KUALA LUMPUR: Malaysia will continue to advocate and strengthen maritime and oceanographic research for a sustainable South China Sea as many nations sharing the sea depend on its living and non-living natural resources for food, trade, transport, tourism and security.
The Energy, Science, Technology, Environment and Climate Change Ministry’s deputy secretary-general (Science, Technology and Innovation) Dr Mohd Nor Azman Hassan said this in his speech at the opening of the 3rd South China Sea Conference 2019 (SCS2019) here yesterday.
The text of the speech was read out by Industry Division secretary Norsham Abdul Latip.
“Unfortunately, the South China Sea is facing a plethora of threats from climate change, pollution
and over-exploitation of its resources, including modifications of coastal and natural marine environments.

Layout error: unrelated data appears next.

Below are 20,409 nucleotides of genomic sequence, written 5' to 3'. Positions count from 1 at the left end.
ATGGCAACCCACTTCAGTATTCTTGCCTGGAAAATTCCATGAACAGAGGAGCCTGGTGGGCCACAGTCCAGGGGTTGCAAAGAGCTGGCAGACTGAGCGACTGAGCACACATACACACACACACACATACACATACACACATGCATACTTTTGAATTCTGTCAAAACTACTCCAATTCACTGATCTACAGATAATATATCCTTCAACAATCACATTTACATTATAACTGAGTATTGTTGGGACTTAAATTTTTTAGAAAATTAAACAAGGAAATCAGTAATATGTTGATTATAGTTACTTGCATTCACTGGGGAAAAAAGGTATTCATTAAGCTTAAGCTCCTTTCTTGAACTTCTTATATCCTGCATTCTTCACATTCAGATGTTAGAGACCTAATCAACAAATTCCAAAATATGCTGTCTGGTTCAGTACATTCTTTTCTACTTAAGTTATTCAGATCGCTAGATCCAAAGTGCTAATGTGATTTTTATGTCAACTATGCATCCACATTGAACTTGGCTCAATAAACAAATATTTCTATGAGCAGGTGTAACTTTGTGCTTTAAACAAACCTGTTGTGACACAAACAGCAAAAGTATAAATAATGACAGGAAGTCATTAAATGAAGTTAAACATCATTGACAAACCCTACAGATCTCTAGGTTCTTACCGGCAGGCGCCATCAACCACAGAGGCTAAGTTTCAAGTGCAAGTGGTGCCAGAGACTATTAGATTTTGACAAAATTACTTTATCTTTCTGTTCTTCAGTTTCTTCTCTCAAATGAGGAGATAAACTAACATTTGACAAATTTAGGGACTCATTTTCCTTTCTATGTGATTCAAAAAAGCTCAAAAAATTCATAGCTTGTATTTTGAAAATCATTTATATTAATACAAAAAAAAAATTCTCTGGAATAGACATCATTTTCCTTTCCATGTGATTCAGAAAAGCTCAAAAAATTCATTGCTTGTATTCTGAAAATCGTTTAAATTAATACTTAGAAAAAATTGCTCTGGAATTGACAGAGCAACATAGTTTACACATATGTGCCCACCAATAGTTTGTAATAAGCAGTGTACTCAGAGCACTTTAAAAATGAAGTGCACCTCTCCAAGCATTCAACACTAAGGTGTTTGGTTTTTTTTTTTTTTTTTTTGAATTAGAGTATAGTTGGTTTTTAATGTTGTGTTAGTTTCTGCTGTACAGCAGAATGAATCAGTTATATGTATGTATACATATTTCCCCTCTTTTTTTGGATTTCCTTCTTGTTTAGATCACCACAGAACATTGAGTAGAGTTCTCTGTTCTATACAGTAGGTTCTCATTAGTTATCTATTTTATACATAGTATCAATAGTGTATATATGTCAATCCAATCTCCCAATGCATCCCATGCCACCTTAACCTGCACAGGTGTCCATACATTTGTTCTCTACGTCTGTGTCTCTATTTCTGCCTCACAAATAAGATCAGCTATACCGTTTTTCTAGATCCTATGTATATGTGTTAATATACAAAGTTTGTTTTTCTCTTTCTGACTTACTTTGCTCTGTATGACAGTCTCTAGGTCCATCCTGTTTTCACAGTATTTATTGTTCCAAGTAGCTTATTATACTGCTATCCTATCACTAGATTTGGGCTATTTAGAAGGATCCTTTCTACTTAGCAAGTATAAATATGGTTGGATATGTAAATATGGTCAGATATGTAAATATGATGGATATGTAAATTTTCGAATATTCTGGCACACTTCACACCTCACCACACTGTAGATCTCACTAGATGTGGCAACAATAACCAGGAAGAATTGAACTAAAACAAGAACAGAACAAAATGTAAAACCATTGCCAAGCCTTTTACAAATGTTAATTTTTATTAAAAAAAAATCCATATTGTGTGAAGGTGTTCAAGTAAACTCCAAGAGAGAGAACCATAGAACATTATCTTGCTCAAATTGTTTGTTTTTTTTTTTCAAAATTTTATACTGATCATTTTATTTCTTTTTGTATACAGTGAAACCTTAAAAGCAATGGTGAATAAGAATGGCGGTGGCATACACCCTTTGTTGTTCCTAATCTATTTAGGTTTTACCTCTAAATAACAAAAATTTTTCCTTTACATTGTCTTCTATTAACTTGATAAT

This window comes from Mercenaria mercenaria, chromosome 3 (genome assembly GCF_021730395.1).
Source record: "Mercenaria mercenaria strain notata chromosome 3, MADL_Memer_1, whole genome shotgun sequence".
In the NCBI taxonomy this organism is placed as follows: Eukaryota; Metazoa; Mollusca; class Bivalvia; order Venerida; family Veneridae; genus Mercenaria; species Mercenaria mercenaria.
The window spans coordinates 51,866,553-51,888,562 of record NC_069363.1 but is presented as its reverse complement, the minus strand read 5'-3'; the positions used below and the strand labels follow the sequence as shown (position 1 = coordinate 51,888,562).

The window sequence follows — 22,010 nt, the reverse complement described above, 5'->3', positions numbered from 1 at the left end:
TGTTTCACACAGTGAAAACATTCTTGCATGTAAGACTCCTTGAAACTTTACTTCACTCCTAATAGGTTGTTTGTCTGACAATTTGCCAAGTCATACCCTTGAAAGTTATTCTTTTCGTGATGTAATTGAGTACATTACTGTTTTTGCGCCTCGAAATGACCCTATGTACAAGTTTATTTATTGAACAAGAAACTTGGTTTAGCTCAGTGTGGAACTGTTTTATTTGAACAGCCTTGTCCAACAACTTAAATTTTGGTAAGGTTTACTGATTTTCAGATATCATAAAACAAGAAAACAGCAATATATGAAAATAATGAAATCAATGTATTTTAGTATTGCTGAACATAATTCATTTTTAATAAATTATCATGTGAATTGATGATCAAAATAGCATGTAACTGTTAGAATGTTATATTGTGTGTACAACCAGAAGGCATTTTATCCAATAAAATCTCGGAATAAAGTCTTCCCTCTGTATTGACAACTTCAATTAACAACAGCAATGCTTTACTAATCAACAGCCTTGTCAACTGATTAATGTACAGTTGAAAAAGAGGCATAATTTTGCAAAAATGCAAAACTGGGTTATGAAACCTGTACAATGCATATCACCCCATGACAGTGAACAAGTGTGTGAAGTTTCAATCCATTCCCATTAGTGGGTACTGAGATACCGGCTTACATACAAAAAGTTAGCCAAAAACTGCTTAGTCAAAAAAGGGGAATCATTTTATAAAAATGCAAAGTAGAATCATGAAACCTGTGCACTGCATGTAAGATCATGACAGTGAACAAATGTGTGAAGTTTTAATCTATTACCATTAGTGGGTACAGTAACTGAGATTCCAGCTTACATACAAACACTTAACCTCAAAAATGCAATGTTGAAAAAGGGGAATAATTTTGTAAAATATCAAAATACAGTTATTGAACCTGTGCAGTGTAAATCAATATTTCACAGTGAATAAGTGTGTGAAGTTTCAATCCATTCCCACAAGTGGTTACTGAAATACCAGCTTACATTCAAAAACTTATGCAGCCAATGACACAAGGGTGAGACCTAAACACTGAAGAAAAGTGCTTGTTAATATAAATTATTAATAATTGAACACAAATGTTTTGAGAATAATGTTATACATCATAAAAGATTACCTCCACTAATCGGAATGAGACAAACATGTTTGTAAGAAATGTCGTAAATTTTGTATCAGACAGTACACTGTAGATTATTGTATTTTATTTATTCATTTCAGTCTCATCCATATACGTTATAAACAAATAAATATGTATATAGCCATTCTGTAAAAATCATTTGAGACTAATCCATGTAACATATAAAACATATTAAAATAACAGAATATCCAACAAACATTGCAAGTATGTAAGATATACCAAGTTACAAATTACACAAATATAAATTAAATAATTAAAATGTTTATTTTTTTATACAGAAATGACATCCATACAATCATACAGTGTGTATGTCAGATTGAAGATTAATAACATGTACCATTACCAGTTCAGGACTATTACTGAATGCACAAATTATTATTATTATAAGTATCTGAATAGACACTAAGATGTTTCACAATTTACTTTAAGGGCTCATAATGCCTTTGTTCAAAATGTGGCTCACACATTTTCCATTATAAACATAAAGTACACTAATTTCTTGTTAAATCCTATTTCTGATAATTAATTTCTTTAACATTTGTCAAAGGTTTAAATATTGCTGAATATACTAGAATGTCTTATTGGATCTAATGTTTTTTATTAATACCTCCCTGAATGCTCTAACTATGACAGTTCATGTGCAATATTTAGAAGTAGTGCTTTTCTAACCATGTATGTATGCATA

“Therefore, the ministry will play its role in ensuring environmental sustainability which is pollution-
free and resistant to the threats of climate change,” he said.
Mohd Nor Azman said in working towards a blue economy, it was crucial that sustainable economic development be balanced with the conservation and safeguarding of marine resources and the environment.
The four-day SCS2019 brings together ocean stakeholders from various sectors and serves as a platform for the exchange of information concerning research activities in the South China Sea.
Meanwhile, Institute of Ocean and Earth Sciences senior research fellow Prof Datuk Dr Azizan Abu Samah said the Strait of Malacca was the second busiest strait in the world.
He pointed out that geographically, the area was sitting at the most important transport and biodiversity route.
“The Strait of Malacca receives approximately 200 vessels per day as a transit of transfer.
“(Therefore), we must appreciate the importance of the Strait of Malacca and South China Sea to our economy and (food) security well-being, and put it as a much higher agenda in terms of our policies,” Azizan told reporters on the sidelines of the conference. — Bernama